How to Read A Wine Label in 4 Easy Steps
We’ve all been there. You pick up a bottle of wine. Sure, the label artwork looks cool. But you have no idea how to read a wine label. What’s really in the bottle, and will you even like it?
You look left, then look right. How long have you been standing here staring at this bottle? You toss it in your cart, hoping and praying that you won’t end up pouring it down the drain later that night. *sigh*
Knowing what to look for can be confusing. Especially if you’re a wine beginner, it’s hard to decipher the fancy wine words and foreign terminology. Today we’re teaching you how to read a wine label in four easy steps.
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Anatomy of a Wine Label
Ex: Cabernet Sauvignon
The varietal is the type of grape used to make the wine. Other than brand name, varietal is probably the first thing you’ll spot on a wine label. People often stick to varietals they know they’ll enjoy, but at Bright Cellars we always recommend trying something new! If you’re just starting out on your wine journey, check out the best red wine varietals for beginners.
Whether your bottle says Chardonnay, Pinotage, or Shiraz, you can be confident this bottle of wine was made from that specific grape variety. Blends are the one exception to the rule. If you’re looking at a red or white blend, flip over the bottle and take a look at the back label. You should see a breakdown of the varieties that made up the blend.
Ex: Paso Robles, CA
When looking at a wine label, you’ll notice the appellation listed on the front as well as the back. The wine’s appellation is the region where the grapes are grown and can tell you a lot about a wine. For instance, an Old World wine is likely to be less fruity, lighter in body, with higher acidity and lower alcohol. On the flip side, a New World wine may have more noticeable fruit flavors, fuller body, higher alcohol, and lower acidity.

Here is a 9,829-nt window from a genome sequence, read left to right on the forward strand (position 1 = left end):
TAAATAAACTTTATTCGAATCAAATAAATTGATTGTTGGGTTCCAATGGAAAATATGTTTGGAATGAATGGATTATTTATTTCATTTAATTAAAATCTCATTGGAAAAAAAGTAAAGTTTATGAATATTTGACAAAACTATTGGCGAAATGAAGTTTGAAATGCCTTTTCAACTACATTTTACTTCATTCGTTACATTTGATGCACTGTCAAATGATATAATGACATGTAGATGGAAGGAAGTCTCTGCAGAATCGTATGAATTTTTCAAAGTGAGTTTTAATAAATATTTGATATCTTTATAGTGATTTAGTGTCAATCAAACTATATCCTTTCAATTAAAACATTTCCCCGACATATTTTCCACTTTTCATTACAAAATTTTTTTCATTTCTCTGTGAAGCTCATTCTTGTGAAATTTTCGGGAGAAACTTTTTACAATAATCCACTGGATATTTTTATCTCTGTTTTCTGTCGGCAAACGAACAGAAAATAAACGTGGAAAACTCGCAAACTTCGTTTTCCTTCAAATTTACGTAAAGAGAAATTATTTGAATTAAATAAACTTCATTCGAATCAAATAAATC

Climate greatly influences the wine experience. For example, a wine from a warm climate may have more ripe fruit flavors and less acidity while a cool-climate wine may be more tart with higher acidity. Wine grapes grown in high elevation areas are often sun kissed or sun dried, giving wines from these regions a jammy profile.
The year you see on your wine label is known as the vintage. This information comes in handy when we started talking about aging, but is good to be aware of in general. Say you found a wine you really like. You always purchase the 2017 vintage, but at some point, the number on the bottles has changed to 2018. Chances are the 2017 and the 2018 vintages are going to be extremely similar. But keep in mind, the grapes are coming from different harvests that may have undergone different vineyard conditions.
An important note: if the wine is a red or white blend, there will not be a vintage. This is because blends often use different varietals that can even come from different harvests. Another note on vintages: you’ll never experience a vintage from the year we’re currently in because the grapes are still growing and have not yet been harvested. If it’s 2021, the most recent vintage you could see on shelves is 2020.
The percentage you see is the wine’s ABV or Alcohol by Volume. This number will usually range from 10-15%.
In Vino Finito
Now you know how to read a wine label. The next step is familiarizing yourself with different varietals and appellations. The more wine you drink, the more you’ll get a feel for which wines strike your fancy and which ones aren’t really your style. Make the wine discovery process easier with Bright Cellars. Take the quiz now!